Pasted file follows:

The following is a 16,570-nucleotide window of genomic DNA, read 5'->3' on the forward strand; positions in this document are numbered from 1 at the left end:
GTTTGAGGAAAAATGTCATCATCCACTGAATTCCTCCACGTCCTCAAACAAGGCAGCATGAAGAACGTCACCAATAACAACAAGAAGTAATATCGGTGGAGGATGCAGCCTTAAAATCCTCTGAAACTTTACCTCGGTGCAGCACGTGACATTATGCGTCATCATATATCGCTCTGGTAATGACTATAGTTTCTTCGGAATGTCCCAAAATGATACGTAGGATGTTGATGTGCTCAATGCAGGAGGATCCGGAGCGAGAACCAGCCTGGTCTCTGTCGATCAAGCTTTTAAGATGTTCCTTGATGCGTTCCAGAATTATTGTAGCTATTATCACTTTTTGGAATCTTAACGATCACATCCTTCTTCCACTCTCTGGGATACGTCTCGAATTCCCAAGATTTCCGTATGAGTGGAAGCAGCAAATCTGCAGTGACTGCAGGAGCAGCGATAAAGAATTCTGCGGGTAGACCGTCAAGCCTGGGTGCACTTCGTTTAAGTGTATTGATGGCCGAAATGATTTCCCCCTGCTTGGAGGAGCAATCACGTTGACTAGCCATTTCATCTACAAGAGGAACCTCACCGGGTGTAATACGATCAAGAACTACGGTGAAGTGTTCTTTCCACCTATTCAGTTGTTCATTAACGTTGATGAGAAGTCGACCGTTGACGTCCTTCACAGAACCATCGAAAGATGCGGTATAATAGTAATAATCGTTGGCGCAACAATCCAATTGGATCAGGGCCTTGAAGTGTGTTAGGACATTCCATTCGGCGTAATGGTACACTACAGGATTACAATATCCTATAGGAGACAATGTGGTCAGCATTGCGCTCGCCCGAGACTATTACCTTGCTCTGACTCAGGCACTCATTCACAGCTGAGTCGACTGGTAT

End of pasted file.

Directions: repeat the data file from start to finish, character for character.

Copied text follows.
The following is a 16,570-nucleotide window of genomic DNA, read 5'->3' on the forward strand; positions in this document are numbered from 1 at the left end:
GTTTGAGGAAAAATGTCATCATCCACTGAATTCCTCCACGTCCTCAAACAAGGCAGCATGAAGAACGTCACCAATAACAACAAGAAGTAATATCGGTGGAGGATGCAGCCTTAAAATCCTCTGAAACTTTACCTCGGTGCAGCACGTGACATTATGCGTCATCATATATCGCTCTGGTAATGACTATAGTTTCTTCGGAATGTCCCAAAATGATACGTAGGATGTTGATGTGCTCAATGCAGGAGGATCCGGAGCGAGAACCAGCCTGGTCTCTGTCGATCAAGCTTTTAAGATGTTCCTTGATGCGTTCCAGAATTATTGTAGCTATTATCACTTTTTGGAATCTTAACGATCACATCCTTCTTCCACTCTCTGGGATACGTCTCGAATTCCCAAGATTTCCGTATGAGTGGAAGCAGCAAATCTGCAGTGACTGCAGGAGCAGCGATAAAGAATTCTGCGGGTAGACCGTCAAGCCTGGGTGCACTTCGTTTAAGTGTATTGATGGCCGAAATGATTTCCCCCTGCTTGGAGGAGCAATCACGTTGACTAGCCATTTCATCTACAAGAGGAACCTCACCGGGTGTAATACGATCAAGAACTACGGTGAAGTGTTCTTTCCACCTATTCAGTTGTTCATTAACGTTGATGAGAAGTCGACCGTTGACGTCCTTCACAGAACCATCGAAAGATGCGGTATAATAGTAATAATCGTTGGCGCAACAATCCAATTGGATCAGGGCCTTGAAGTGTGTTAGGACATTCCATTCGGCGTAATGGTACACTACAGGATTACAATATCCTATAGGAGACAATGTGGTCAGCATTGCGCTCGCCCGAGACTATTACCTTGCTCTGACTCAGGCACTCATTCACAGCTGAGTCGACTGGTAT